The Energy Information Administration (EIA) recently reported that annual U.S. crude oil production reached an average in 2017 of 9.3 million barrels per day. This level represents an increase of 464,000 b/d over 2016 output. Production of U.S. crude oil has increased significantly over the last decade due to improved access to tight rock formations via horizontal drilling and hydraulic fracturing.
This increase has led the EIA to project that crude oil production will continue to grow in 2018 and 2019, averaging 10.7 million b/d and 11.3 million b/d, respectively. In the United States, Texas continues to produce more crude oil than any other state or region. They also led production from 1970-1988, 1989-1998 and since 2012. The 2017 annual production increase by Texas of nearly 300,000 b/d was more than all other states and the Federal Gulf of Mexico combined.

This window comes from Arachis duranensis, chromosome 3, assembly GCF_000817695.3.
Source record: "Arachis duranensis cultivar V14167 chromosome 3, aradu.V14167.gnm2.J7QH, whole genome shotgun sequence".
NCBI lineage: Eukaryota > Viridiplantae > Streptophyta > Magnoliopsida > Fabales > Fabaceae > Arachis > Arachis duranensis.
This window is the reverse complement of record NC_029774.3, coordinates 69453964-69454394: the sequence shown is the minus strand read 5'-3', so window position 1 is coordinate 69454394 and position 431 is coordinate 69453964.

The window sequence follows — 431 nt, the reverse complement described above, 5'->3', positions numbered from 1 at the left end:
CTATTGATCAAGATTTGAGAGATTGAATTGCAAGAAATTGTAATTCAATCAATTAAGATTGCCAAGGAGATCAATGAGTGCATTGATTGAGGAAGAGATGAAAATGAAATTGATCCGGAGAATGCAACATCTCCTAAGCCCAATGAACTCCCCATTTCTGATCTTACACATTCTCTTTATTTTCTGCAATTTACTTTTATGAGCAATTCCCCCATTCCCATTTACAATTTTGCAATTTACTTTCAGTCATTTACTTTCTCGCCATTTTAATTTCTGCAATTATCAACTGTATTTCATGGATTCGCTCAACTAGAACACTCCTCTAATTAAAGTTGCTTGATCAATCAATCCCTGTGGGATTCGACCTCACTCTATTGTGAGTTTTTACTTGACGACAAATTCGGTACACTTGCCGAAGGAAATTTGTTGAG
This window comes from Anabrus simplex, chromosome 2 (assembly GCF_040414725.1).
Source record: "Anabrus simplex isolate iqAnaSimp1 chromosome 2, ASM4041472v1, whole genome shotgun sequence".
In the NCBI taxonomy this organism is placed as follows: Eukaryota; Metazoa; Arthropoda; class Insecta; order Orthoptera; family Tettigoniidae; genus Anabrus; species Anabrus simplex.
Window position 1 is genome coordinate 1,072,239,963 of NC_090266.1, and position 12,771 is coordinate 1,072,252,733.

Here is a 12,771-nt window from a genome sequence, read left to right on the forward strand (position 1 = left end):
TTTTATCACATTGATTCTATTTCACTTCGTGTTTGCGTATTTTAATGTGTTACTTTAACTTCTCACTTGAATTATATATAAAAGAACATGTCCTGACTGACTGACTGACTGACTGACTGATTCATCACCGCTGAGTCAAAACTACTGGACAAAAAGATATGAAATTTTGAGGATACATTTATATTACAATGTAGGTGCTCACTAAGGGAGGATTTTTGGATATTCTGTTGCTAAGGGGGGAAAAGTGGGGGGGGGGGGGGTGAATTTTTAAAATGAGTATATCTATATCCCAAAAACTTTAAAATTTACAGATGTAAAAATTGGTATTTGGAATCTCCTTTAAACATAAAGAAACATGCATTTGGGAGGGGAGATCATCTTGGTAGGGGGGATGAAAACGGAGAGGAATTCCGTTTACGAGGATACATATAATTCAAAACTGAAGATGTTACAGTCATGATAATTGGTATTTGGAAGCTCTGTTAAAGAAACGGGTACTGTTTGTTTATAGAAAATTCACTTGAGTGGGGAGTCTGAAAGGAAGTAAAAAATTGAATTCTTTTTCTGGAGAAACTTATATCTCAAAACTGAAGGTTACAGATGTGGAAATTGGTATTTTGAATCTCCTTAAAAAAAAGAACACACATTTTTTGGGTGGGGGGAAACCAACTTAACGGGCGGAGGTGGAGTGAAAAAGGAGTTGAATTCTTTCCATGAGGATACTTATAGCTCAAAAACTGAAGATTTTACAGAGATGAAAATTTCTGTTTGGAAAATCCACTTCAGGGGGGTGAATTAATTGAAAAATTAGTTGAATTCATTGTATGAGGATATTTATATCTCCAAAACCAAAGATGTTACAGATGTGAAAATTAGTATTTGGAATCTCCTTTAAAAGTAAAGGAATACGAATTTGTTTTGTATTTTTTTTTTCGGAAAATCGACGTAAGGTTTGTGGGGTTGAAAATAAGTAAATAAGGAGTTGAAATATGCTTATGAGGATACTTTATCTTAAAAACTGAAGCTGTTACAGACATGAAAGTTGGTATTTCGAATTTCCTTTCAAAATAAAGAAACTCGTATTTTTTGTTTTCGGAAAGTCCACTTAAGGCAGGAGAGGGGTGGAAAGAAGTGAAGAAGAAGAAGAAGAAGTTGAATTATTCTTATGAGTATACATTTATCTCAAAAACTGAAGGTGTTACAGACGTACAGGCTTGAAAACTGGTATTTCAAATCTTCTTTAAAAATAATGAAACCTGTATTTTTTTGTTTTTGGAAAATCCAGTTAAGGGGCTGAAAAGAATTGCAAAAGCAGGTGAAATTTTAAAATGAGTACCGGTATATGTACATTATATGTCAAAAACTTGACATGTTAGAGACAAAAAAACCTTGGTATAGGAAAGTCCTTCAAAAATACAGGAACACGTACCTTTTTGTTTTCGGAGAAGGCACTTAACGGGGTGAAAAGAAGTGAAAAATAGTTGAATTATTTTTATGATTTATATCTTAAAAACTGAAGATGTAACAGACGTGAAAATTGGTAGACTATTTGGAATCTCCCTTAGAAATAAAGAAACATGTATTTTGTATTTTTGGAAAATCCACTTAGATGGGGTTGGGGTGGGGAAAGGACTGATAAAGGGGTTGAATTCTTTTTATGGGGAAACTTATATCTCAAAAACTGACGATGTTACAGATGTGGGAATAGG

New Mexico was the state with the second-largest growth in 2017, surpassing California and Alaska to become the third-largest crude oil-producing state (behind Texas and the Gulf) in the second half of 2017, although it produced less than those areas on an annual basis. In the Federal Gulf of Mexico, new projects and expansions that started in 2016 ramped up production in 2017. The Federal Gulf of Mexico was the second-largest producing region in 2017.
Production levels in Colorado, Oklahoma, and North Dakota each grew by more than 30,000 b/d from 2016 to 2017. Their growth helped offset California’s production decline of 34,000 b/d, the state’s third consecutive annual drop in production.